Women earn much less than men

The data also revealed that when it came to monthly income, about 12% women earned between Rs 5,000 and Rs 10,000 in comparison to about 8% men and that about 11% women earned between 10,000-15,000 per month as against about 7% men. But as the income grew, the share of women decreased. So when it came to those earning between Rs 15,000-20,000 the number of women fell to 5.5% as against 8.4% of men, and similarly only about 5% of them earned over Rs 20,000 per month as against about 9% of men.

A reason for the low incomes of women probably also lies in the inheritance laws under which men used to get preference in most parts of the country in the past.

Property, caring children lead to feeling of well-being

In the case of most of the elderly surveyed, the study found that their primary source of net-worth was property with 75% having land or a house in their name. While e41% had some kind of investments or savings, 50% owner jewellery and valuable ornaments, while 49% had other valuable items in their name.

About 82% of all respondents in rural areas and 85% in urban areas claimed that their net worth had increased over the past two decades, resulting in a consequent increase in their purchasing power. But apart from property price increase, about 26% respondents also claimed that their purchasing power has increased primarily due to their well-settled children, who have shared their income with them. About 20% of the respondents also attributed the increased purchasing power to higher pensions or earnings from their profession while about 15% said they were earning more due to higher rental earnings.

But despite having more money in their hands, the survey found that still only about 32% of elderly use their own discretion while making any kind of purchases with family members taking the call in about 27% cases, spouse in about 21 % and others in about 4.6%.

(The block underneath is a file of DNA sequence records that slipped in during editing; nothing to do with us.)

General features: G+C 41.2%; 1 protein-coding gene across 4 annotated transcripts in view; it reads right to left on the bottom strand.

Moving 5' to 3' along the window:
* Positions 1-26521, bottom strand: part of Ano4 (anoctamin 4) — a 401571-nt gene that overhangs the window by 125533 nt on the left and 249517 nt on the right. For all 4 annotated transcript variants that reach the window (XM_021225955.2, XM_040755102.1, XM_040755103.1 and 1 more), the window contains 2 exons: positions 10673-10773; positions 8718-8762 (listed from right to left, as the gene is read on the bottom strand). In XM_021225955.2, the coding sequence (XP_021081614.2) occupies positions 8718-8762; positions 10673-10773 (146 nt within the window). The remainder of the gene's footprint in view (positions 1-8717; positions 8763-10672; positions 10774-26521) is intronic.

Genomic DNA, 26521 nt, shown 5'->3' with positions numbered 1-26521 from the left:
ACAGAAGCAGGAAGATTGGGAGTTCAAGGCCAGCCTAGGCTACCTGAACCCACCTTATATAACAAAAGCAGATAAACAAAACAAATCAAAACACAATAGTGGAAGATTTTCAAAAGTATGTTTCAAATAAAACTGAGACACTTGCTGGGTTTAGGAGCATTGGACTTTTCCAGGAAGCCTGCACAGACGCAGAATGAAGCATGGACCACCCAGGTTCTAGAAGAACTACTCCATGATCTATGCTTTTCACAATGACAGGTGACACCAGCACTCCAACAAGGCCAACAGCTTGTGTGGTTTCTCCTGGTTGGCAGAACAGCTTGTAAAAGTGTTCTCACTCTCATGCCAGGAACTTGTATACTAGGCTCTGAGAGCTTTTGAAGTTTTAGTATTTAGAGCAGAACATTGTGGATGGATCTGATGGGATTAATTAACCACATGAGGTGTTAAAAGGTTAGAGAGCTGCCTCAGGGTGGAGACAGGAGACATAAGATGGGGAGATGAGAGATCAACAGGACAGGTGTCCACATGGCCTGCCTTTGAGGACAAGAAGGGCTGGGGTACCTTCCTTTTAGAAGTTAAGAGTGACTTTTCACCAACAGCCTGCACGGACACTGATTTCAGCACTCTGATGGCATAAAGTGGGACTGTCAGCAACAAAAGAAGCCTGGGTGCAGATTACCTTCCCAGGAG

For a vast majority medical and health care remains a priority

When it came to requirement and spending, the study found that about 89% of those surveyed were found to be facing medical problems. The prevalence of this problem was found to be more among men (65.5%) than women (34.5%).

Despite men in general being financially better off, the survey revealed that elderly men still faced more financial problems than elderly women.

Among the major head of spending for the elderly were medical or healthcare products (31%), food and clothing for self (28%), family and social obligations (24%) and investments with financial institutions (17%).

Old people, who have purchasing power, spent 31% of their income on medical/ healthcare products/ services, 28% on foods/clothes for self/ spouse, 24% on their respective families/social obligations.

With so much to spend on, about 37% of the elderly claimed that their income was less than their expenditure while about 5.5% said they were just about able to break even.

Most elderly contributing financially towards their family

Despite having limited sources of income and faced with an increasing expenditure due to growing age and failing health, about 58% of the elderly were found to be still contributing towards the family expenditure. Another 22% claimed to be contributing “occasionally”.

Noting that despite all these findings, the elderly are still not kept in mind by most companies while devising their product or marketing strategies, Rath said: “The time has come to give due importance to older persons while developing and implementing various marketing and advertising strategies. They are not only growing in numbers and living for longer years, but they are also emerging as influential consumer/buyers section now”.

As such, he said the need of the day is to design “products in a more user-friendly and practical manner so that the older persons are able to cope with difficulties in their daily life. Providing accessible services and products can significantly contribute to the aim of an equal social, economic, political, and cultural participation of older persons”.